“If parents developed a pair bond, offspring are more social (although they have been reared without parents),” writes animal behaviorist Océane Le Bot, who led the study, via email. For their research, her team saved 30 male and 30 female broiler-line Japanese quail from an industrial farm.
Half of the paired-off quail got to engage in five-minute booty calls a few times a week. The other half were put into a sort of arranged marriage with randomly chosen mates in dual-occupancy cages.
After a few weeks, Le Bot’s matchmaking took. When separated into different cages, cohabitating quails of both sexes called out, actively searching around for their missing partners. And when reunited, these pair-bonded quails calmed down.
By contrast, the behavior of the quail-with-benefits suggested they were more relaxed when put in separate cages. Males became louder, moved around more, or engaged in courtship behaviors—something pair bonded males don’t do. They even seemed wary, stretching their necks tall in vigilance.
With bonds firmly in place and gendered clichés confirmed, Le Bot turned her attention to the products of these unions. To fully consider the prenatal impact of the parents’ relationship on the chicks’ nature, Le Bot raised the chicks in a big group under a heat lamp.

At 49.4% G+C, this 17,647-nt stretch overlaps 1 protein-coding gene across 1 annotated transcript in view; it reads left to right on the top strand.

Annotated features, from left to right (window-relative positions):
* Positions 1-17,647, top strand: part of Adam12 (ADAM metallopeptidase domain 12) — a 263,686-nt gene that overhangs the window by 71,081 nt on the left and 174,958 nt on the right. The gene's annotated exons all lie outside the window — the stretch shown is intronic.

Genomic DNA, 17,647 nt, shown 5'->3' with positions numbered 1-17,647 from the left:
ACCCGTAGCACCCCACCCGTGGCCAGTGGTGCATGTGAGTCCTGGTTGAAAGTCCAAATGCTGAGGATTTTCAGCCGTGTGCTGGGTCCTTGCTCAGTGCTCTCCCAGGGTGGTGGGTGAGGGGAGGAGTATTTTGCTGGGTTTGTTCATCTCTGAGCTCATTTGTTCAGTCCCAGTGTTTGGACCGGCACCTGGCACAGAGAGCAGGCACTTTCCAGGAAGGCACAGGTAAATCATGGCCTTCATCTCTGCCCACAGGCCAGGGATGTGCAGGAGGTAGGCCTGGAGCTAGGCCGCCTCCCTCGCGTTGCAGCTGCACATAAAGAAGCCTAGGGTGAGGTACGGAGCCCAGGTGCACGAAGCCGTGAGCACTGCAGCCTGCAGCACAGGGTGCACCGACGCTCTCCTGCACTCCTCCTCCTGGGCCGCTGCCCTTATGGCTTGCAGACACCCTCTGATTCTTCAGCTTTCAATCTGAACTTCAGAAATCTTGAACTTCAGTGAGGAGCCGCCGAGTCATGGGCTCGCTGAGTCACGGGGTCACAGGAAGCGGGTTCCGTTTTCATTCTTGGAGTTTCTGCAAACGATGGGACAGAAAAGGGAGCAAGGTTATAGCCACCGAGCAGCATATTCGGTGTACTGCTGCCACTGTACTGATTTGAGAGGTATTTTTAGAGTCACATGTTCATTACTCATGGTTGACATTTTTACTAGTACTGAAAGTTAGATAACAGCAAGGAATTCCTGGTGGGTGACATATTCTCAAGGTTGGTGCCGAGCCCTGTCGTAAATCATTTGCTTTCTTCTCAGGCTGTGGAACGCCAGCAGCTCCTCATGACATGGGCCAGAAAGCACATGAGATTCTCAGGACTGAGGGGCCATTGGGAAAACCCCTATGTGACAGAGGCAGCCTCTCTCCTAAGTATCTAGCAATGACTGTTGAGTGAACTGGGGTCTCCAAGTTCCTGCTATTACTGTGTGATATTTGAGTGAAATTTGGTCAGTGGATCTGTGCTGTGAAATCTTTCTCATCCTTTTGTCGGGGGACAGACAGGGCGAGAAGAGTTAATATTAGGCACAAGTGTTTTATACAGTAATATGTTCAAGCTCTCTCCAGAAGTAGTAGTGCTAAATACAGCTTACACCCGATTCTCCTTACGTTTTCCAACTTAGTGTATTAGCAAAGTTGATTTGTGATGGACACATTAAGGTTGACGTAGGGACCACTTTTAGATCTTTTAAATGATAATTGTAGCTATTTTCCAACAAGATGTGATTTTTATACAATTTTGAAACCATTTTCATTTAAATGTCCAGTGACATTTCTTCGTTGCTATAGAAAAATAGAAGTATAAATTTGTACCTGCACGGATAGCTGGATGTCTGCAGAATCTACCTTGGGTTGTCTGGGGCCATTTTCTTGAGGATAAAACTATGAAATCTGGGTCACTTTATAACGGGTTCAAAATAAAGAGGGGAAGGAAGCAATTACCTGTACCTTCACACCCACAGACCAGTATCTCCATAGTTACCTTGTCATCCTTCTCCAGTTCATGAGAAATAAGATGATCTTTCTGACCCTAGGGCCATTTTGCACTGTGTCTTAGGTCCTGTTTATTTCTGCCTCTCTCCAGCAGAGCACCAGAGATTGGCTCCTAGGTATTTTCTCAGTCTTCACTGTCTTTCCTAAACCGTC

In terms of average behavior, chicks from pair bonded parents were different than chicks conceived during brief hookups. When confronted with a new environment or the sudden appearance of a weird object, known to elicit surprise—a black and yellow T-shaped block—they showed less fear, as judged through calls, posture, and attempts to escape. And when placed on the path to a cage with other quail chicks they had never met, the chicks from pair bonds were more eager to join these potential new friends.
Exactly how this happens prenatally is still unclear. Le Bot’s team checked hormonal differences between the eggs, but they haven’t yet found a smoking gun. It’s also possible that the mother’s prenatal state can subtly alter how the genetic code of the chick is expressed, a change known to affect behavior in birds and rodents.
“This study is suggesting that actually the interactions between mom and dad are really important,” says Allison Bell, a biologist who studies animal personality at the University of Illinois. The fact that chicks inherit traces from their parents’ world raises some interesting questions the field is trying to answer, according to Bell.